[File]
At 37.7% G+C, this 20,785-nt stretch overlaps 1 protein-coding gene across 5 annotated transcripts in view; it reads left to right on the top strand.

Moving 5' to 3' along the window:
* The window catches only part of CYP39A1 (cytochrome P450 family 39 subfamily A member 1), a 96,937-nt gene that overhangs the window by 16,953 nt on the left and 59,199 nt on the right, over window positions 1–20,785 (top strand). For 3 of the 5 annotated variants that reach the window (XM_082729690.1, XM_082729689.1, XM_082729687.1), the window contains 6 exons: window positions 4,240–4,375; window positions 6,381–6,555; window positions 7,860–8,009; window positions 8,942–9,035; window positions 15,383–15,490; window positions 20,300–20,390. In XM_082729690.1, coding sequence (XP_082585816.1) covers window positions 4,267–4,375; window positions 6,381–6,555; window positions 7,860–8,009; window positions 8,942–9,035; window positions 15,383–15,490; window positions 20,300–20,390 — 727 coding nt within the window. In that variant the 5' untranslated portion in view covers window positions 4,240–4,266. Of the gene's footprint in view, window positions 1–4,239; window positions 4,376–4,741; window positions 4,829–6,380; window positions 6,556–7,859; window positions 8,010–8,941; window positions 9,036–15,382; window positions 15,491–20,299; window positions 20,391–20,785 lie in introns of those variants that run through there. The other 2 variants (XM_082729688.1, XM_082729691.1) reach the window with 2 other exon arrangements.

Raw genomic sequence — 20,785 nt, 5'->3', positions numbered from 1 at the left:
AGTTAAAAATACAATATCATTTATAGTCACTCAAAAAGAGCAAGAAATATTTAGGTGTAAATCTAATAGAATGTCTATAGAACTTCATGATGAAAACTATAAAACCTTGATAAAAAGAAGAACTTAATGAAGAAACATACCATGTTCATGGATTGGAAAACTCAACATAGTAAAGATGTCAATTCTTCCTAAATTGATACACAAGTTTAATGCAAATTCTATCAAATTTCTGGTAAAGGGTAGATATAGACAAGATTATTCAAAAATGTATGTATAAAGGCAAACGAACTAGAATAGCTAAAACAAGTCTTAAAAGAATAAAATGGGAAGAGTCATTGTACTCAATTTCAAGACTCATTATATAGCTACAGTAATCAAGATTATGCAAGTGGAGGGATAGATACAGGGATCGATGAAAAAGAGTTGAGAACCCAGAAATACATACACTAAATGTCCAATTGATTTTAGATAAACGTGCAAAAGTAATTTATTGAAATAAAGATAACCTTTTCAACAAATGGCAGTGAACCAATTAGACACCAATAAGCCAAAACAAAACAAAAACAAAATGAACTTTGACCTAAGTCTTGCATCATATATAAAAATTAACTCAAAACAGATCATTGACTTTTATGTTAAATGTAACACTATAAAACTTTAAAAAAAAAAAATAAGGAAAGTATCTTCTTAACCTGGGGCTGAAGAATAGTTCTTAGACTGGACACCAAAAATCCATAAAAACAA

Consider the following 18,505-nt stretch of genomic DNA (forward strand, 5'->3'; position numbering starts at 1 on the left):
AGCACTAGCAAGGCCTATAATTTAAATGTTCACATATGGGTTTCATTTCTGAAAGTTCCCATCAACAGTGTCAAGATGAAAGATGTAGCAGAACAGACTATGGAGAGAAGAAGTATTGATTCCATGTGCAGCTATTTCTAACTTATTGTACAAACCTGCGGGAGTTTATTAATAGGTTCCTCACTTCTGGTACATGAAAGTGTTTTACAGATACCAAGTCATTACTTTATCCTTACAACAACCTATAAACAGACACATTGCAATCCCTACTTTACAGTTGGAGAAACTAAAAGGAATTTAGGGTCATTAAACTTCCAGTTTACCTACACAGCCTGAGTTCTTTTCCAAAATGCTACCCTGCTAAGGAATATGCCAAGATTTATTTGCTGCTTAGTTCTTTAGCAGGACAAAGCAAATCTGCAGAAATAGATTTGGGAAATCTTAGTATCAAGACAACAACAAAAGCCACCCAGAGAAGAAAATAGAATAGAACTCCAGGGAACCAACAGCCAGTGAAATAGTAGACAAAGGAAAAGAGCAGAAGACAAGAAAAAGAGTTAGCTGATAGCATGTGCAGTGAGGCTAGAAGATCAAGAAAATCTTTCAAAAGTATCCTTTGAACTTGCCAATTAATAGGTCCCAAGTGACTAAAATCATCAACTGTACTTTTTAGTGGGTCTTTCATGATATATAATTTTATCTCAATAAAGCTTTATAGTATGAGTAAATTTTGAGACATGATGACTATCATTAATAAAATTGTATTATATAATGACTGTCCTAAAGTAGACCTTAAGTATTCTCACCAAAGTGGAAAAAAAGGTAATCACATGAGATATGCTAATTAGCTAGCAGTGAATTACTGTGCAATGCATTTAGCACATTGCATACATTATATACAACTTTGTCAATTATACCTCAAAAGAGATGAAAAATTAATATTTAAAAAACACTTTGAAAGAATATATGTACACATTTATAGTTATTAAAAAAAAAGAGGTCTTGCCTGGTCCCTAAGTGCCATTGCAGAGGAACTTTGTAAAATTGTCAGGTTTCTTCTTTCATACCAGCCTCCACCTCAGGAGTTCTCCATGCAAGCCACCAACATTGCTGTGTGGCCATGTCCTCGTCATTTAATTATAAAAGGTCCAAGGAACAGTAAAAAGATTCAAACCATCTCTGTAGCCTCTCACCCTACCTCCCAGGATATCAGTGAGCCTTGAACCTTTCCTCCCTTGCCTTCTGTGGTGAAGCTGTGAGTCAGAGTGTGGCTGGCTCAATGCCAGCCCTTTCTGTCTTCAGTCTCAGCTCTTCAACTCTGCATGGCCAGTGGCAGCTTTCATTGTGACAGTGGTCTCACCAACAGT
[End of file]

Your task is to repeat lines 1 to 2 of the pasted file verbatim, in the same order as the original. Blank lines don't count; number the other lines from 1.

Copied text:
At 37.7% G+C, this 20,785-nt stretch overlaps 1 protein-coding gene across 5 annotated transcripts in view; it reads left to right on the top strand.

Moving 5' to 3' along the window: